Church of Ireland Home

Diocesan News

Sinking of RMS Leinster on 10th October 1918 to be Commemorated by Bishop Paul Colton in Courtmacsherry

Lislee Churchyard, Courtmacsherry.
Lislee Churchyard, Courtmacsherry.

10th October 2018 marks the centenary of the worst ever recorded maritime disaster in the Irish Sea. The RMS Leinster was sunk on this day at around 10 a.m. by a German U–boat – UB–123 – near the Kish Bank, just outside Dublin Bay. 569 of the 771 people on board lost their lives. Among those who died were people from Australia, Ireland, Britain, Canada, the United States and New Zealand. Among the Irish were two sisters – Henrietta Howell (born 1856) and Ida Howell (born 1858) – who were living at that time in a house provided by the Church of Ireland at Lislee in Courtmacsherry, County Cork.

The family were well–travelled. Their grandparents, also from Cork – the Howells and Wigmores – were among the first settlers in Pickering, Ontario. Both families were involved in the lumber trade and prospered. Their father, also from Cork, had travelled to both Canada and New Zealand. By 1901, they were living with their widowed mother at Ivy Bank, Lislee, Courtmacsherry, County Cork.

Like far too many victims of the First World War Henrietta and Ida are remembered nowhere.

It would seem that the family were not well off financially and although they had no previous connection with the area, they were given the tenancy of the house in Ballycullinane as an act of solidarity with a family who had fallen on hard times and, of course, Mary Howell had been born into a Church of Ireland family in Castlelyons, County Cork, over seventy years previously.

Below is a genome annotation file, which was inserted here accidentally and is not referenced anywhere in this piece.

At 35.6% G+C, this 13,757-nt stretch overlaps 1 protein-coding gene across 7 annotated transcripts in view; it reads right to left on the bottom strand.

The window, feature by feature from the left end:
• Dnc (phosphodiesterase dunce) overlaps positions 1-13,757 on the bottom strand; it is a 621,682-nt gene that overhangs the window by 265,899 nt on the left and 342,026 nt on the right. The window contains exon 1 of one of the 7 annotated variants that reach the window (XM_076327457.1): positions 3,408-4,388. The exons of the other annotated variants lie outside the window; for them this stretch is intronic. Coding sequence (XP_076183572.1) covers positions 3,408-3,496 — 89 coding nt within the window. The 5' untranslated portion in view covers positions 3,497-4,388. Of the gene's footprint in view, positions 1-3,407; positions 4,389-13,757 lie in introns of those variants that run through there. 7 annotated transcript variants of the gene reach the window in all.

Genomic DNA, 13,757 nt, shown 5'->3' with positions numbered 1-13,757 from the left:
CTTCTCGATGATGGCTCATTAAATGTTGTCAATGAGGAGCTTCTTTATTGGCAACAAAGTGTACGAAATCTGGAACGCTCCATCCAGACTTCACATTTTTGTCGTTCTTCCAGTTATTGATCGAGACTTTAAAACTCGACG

The sisters left Cork on Wednesday 9th and intended to stay the night in the Pier Hotel, Kingstown, before crossing to Holyhead the following day on the RMS Leinster. The Leinster was only 7.4km outside Dublin Bay, when she was hit by three torpedoes. The mailboat sank in a very short time.

Henrietta’s body was recovered and buried in an unmarked grave in Mount Jerome Cemetery, Dublin. Ida’s body was never recovered.

On Saturday next, 13th October, at the invitation of the local historical society, the Bishop of Cork, the Right Reverend Dr Paul Colton, will travel to Courtmacsherry and, in Lislee, will unveil a memorial to Henrietta and Ida.

Courtmacsherry is the last place that Henrietta and Ida Howell called home. It is fitting that they will be remembered there.